The Economist recently ran an obituary of Swatch magnate Nicolas Hayek, and this offers me a concrete example to explain why management consulting is a weak long-term goal for MBA admissions.
(Yes, I’m always pushing clients to give clear examples or anecdotes to back up their MBA admissions claims. So this is me “practicing what I preach.”)
In 1982 Hayek was brought in as a management consultant by a group of banks to advise them on the sale of Switzerland’s last big watchmaking conglomerate which they had bailed out a few years earlier. But, rather than merely consult on sale-exit strategies, Hayek created and led a group of industrialists who bought the conglomerate from the bankers, and built it into the world’s largest watch company, with almost a quarter of the global market, with Swatch as the lead brand.
As the Economist says: “Mr Hayek’s strategy of making cheap watches more cheaply and expensive watches more desirable helped lift the rest of the Swiss watch industry, which is once again leading the world. Last year Swiss firms exported nearly 23m timepieces worth more than $12 billion, a figure that would undoubtedly have been far, far smaller had Mr Hayek stayed in management consulting.”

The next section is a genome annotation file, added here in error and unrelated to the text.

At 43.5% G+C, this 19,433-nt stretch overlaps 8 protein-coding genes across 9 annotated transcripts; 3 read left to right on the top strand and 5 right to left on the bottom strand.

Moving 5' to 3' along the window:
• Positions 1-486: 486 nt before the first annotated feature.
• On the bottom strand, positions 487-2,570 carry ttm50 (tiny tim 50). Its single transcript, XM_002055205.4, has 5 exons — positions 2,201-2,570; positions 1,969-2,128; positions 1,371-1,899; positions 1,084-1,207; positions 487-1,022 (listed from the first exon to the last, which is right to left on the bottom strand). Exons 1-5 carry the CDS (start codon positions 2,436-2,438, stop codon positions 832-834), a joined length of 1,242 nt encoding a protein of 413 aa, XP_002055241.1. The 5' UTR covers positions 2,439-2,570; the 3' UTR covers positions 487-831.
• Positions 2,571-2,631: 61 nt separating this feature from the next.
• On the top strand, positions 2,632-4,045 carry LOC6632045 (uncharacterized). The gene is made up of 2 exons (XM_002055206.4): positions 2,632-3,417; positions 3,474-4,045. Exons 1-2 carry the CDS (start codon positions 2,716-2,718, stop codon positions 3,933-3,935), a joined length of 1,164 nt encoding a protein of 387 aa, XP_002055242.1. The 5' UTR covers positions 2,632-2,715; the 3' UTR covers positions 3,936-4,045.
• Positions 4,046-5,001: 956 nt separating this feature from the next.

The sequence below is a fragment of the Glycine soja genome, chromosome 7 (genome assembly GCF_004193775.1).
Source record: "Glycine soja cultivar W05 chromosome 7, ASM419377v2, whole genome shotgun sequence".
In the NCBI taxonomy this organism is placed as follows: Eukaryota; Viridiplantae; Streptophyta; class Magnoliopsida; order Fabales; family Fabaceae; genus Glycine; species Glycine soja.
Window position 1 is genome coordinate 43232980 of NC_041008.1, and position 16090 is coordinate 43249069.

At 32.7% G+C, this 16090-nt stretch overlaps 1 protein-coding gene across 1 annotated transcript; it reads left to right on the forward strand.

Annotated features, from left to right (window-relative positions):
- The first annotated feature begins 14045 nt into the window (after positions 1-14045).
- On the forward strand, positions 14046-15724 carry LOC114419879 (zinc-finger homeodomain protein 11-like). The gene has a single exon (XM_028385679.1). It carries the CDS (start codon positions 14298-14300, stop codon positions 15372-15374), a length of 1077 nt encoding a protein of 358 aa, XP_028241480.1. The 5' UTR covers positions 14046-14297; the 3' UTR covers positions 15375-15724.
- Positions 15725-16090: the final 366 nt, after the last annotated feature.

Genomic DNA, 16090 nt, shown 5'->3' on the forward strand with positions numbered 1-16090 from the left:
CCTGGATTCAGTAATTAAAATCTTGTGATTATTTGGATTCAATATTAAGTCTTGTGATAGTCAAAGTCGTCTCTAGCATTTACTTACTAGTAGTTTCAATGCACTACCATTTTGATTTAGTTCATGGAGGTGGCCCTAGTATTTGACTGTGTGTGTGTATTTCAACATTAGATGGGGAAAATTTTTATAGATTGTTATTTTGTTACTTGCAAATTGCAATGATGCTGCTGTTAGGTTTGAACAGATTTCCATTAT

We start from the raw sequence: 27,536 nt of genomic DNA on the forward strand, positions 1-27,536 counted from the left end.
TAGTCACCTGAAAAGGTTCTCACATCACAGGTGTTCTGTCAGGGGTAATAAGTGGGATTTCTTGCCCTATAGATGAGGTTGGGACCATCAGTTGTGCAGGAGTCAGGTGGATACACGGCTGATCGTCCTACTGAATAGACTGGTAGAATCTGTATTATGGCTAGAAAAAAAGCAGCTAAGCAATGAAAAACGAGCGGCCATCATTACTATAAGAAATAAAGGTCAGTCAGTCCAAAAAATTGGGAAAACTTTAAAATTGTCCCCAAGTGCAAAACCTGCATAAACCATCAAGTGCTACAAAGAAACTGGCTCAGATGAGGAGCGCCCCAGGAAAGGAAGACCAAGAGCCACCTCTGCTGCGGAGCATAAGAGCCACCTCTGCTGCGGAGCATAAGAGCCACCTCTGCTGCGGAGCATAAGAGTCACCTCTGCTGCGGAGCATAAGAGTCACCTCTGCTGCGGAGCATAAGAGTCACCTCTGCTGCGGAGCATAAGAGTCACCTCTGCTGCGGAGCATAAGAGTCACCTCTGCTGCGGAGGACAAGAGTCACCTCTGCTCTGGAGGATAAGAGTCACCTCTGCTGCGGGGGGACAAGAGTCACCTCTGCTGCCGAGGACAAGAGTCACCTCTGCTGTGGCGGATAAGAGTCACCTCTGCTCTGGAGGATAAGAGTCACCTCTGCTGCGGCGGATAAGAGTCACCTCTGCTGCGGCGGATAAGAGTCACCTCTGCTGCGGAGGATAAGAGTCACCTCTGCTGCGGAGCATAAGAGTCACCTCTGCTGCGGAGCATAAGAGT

The point is: Hayek had two careers ahead of him in 1982. He could have stayed a management consultant, advising on deals, for a fairly prestigious, reasonably well-paid life. Or he could do what he did: turn the ailing consortium around through industry-innovative operations, cost restructuring, and marketing management, to totally renew the Swiss watch industry. He was a leader, innovator, decision-maker, and business-builder at the ultimate level.
If Hayek was to have presented his career options to Harvard or INSEAD or LBS, etc., which of the two routes do you think the b-school Adoms would have favored more?
Don’t get me wrong. It’s fine to say you want to spend some time in MC in the short term, taking advantage of the rapid exposure to different industries and skills. But at the end of the day, management consultants are advisors, not doers. They are always the bridesmaid, never the bride. If Hayes had stayed a management consultant his value to everyone (including his MBA alma mater) would have been a fraction of what it became, and his obituary would never have been splashed across the world’s financial media.
When the admissions committee of a top MBA program is looking at you, they want to think that you may possibly one day be somebody like Hayes (in your own industry and in your own way.) If your career goal is consulting itself, you are telling them there is no chance of that.